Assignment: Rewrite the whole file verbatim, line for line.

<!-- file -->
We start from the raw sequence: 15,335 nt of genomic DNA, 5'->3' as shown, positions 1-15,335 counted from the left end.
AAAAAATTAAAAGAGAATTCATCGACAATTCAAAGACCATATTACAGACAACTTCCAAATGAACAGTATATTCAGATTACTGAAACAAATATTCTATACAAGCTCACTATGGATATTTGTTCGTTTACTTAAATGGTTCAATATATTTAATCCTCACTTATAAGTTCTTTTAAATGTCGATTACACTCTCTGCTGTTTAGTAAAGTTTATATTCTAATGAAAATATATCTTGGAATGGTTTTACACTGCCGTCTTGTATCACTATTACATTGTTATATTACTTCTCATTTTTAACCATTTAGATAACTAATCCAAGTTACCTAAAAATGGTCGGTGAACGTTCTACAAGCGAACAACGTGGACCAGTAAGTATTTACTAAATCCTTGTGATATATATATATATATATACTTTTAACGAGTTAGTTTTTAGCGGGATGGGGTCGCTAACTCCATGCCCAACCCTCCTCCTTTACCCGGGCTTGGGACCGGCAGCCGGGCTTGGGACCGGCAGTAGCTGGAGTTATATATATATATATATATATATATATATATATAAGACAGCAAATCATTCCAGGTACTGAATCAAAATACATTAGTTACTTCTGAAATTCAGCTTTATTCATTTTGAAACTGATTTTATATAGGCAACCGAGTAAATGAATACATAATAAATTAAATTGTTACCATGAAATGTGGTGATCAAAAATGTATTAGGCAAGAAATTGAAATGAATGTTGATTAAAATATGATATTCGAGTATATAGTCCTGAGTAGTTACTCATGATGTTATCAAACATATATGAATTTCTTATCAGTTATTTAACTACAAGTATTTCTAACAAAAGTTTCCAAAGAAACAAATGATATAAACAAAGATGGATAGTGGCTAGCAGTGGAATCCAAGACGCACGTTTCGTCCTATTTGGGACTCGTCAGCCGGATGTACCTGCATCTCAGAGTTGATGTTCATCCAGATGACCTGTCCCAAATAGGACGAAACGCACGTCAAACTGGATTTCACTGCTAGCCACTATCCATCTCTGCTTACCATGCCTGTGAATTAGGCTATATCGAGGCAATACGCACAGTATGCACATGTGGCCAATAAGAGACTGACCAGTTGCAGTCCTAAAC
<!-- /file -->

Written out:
We start from the raw sequence: 15,335 nt of genomic DNA, 5'->3' as shown, positions 1-15,335 counted from the left end.
AAAAAATTAAAAGAGAATTCATCGACAATTCAAAGACCATATTACAGACAACTTCCAAATGAACAGTATATTCAGATTACTGAAACAAATATTCTATACAAGCTCACTATGGATATTTGTTCGTTTACTTAAATGGTTCAATATATTTAATCCTCACTTATAAGTTCTTTTAAATGTCGATTACACTCTCTGCTGTTTAGTAAAGTTTATATTCTAATGAAAATATATCTTGGAATGGTTTTACACTGCCGTCTTGTATCACTATTACATTGTTATATTACTTCTCATTTTTAACCATTTAGATAACTAATCCAAGTTACCTAAAAATGGTCGGTGAACGTTCTACAAGCGAACAACGTGGACCAGTAAGTATTTACTAAATCCTTGTGATATATATATATATATATACTTTTAACGAGTTAGTTTTTAGCGGGATGGGGTCGCTAACTCCATGCCCAACCCTCCTCCTTTACCCGGGCTTGGGACCGGCAGCCGGGCTTGGGACCGGCAGTAGCTGGAGTTATATATATATATATATATATATATATATATATAAGACAGCAAATCATTCCAGGTACTGAATCAAAATACATTAGTTACTTCTGAAATTCAGCTTTATTCATTTTGAAACTGATTTTATATAGGCAACCGAGTAAATGAATACATAATAAATTAAATTGTTACCATGAAATGTGGTGATCAAAAATGTATTAGGCAAGAAATTGAAATGAATGTTGATTAAAATATGATATTCGAGTATATAGTCCTGAGTAGTTACTCATGATGTTATCAAACATATATGAATTTCTTATCAGTTATTTAACTACAAGTATTTCTAACAAAAGTTTCCAAAGAAACAAATGATATAAACAAAGATGGATAGTGGCTAGCAGTGGAATCCAAGACGCACGTTTCGTCCTATTTGGGACTCGTCAGCCGGATGTACCTGCATCTCAGAGTTGATGTTCATCCAGATGACCTGTCCCAAATAGGACGAAACGCACGTCAAACTGGATTTCACTGCTAGCCACTATCCATCTCTGCTTACCATGCCTGTGAATTAGGCTATATCGAGGCAATACGCACAGTATGCACATGTGGCCAATAAGAGACTGACCAGTTGCAGTCCTAAAC